It's becomes "not neutral" if they price their own VoIP offering at a loss or break-even, knowing competitors will have to charge more to stay in business. If the competitors can't charge less than $25 to make a minimal profit, and the cable company sells the same service at a loss at $20 a month, or bundles VoIP+enhanced Internet for $60/month, that's not neutral.

Likewise, if they treat their VoIP traffic differently than a competitors for a given customer's Internet tier, that's anti-competitive.

Re:Net-neutral service teir (0)

Anonymous Coward | more than 7 years ago | (#18649821)

This is neutral: All encrypted traffic gets clobbered.

We'll see if it's a pretext to go non-neutral later, ie: All encrypted traffic gets clobbered... except for packets to and from our special partner companies. Your vpn-enabled telecommuting sales force can join for the low-low cost of $500k.

Re:... But these are essential (1)

CrazyBrett (233858) | more than 7 years ago | (#18649445)

little more than a glorified TV
... which is exactly what businesses want. This whole "interactivity" thing is mighty inconvenient.

Re:... But these are essential (1)

Kjella (173770) | more than 7 years ago | (#18649537)

If you can't use https or ssh with an internet connection, then that particular internet provider is little more than a glorified TV. (...) So their ideal solution to that is to break the functionality of their internet connection?

Well, for many services a bandwidth-throttled (but hopefully still low-latency) secure connection isn't exactly a big limitation. Your online banking site or that terminal session you were running are hardly bandwidth hogs. Downloading large attachments over a secured connection is another matter. I guess the question is "Are those few enough that we can get away with it?". Sounds like to me like a good way to increase your support costs though...

Re:... But these are essential (2, Insightful)

ObsessiveMathsFreak (773371) | more than 7 years ago | (#18649547)

There are reasons why p2p systems have started encrypting their traffic.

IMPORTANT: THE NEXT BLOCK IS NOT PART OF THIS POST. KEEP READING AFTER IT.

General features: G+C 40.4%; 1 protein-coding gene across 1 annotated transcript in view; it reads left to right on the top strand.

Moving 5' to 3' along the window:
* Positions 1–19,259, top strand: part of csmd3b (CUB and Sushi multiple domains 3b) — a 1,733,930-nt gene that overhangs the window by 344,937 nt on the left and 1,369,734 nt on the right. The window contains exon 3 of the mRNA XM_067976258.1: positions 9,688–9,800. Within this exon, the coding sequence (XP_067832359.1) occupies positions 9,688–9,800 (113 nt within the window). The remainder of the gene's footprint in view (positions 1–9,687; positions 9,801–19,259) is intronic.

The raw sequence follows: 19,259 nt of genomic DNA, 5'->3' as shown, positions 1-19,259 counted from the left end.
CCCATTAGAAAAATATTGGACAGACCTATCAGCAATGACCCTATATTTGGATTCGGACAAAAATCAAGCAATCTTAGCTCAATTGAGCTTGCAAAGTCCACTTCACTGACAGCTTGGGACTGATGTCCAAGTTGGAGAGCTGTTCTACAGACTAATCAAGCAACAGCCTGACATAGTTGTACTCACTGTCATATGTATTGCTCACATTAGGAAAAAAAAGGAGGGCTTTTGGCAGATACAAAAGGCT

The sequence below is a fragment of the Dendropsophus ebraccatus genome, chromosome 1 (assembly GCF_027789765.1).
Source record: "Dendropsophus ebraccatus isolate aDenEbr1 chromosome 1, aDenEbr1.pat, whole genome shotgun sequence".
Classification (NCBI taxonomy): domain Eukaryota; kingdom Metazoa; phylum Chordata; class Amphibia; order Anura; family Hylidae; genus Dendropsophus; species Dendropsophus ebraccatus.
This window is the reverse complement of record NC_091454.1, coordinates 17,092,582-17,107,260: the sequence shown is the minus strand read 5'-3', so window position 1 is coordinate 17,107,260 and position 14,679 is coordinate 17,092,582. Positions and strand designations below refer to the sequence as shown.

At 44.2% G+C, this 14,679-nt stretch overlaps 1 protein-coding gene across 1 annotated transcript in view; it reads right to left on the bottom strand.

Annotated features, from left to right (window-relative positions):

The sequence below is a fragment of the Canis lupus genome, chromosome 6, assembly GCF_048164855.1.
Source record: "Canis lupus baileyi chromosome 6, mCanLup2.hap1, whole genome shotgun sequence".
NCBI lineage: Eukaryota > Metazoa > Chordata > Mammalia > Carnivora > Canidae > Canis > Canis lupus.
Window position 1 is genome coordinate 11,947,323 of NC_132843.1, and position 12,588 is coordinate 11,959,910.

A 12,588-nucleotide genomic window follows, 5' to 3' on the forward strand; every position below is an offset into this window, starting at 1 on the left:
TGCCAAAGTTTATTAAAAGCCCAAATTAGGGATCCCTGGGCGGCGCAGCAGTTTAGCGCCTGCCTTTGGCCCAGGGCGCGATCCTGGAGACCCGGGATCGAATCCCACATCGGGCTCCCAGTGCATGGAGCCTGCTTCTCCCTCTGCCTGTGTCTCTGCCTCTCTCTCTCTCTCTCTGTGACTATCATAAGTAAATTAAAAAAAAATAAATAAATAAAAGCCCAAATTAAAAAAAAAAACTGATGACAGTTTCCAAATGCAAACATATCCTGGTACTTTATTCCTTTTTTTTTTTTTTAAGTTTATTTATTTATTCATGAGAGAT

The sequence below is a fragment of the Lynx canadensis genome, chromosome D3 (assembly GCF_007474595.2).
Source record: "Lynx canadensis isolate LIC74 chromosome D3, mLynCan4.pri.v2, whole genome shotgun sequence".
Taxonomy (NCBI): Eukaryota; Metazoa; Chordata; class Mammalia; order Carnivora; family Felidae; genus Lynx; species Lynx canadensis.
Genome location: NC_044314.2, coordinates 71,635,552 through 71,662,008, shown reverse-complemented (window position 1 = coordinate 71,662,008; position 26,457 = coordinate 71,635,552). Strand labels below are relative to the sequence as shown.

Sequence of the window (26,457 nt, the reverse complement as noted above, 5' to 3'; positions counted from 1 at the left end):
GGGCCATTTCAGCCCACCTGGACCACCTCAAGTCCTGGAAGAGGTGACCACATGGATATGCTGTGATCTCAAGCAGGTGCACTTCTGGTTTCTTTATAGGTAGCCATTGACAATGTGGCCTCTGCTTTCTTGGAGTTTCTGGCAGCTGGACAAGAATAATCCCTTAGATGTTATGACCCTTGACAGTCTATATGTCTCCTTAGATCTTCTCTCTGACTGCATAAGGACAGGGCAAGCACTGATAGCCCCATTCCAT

Three words.

Deep Packet Inspection.

Digimon (-1, Troll)

Anonymous Coward | more than 7 years ago | (#18649197)

Digimon, Digital Butt-fucks
Butt-fucks that are Digital...yea!

it's a song...SING IT!

Telecommuter (5, Informative)

Anonymous Coward | more than 7 years ago | (#18649199)

I am a telecommuter and I have certainly noticed the bandwidth decrease for encrypted traffic; at any given time, for my job, I absolutely have to have roughly 15 citrix-application windows open at any given time, and the only way to access the metaframe server is via a VPN connection (as per corporate security policy). I have noticed major, major slowdowns; it's unfortunate that I cannot do my work properly as a telecommuter due to this new procedure of Rogers. Don't get me wrong, everything still works properly, the only thing is that with this slow down of my Citrix sessions (due to the traffic being encrypted), I have learned to live with a "Click now, work later" style application behaviour; it reminds me of using a 486 PC.

brownout heavy users during peak times (5, Interesting)

davidwr (791652) | more than 7 years ago | (#18649249)

Use "brownouts" to shape traffic for "fair load" during peak times.

During non-peak times, when you can carry every bit at maximum speed, do it.

During peak times when you can't, then, for the next few minutes or hours, cap everyone at X bits per second, Y bits per minute, Z bits per 5 minutes, and so on so the leeches-of-the-moment get throttled down and people putting less immediate demand on the system don't notice any change. X should be as close to the normal maximum as possible. Y should be less than 60X or Z should be less than 300X, or both. This way, people just doing normal web browsing won't be impacted but I'll be slowed down if I dare to download all of kernel.org during a busy period.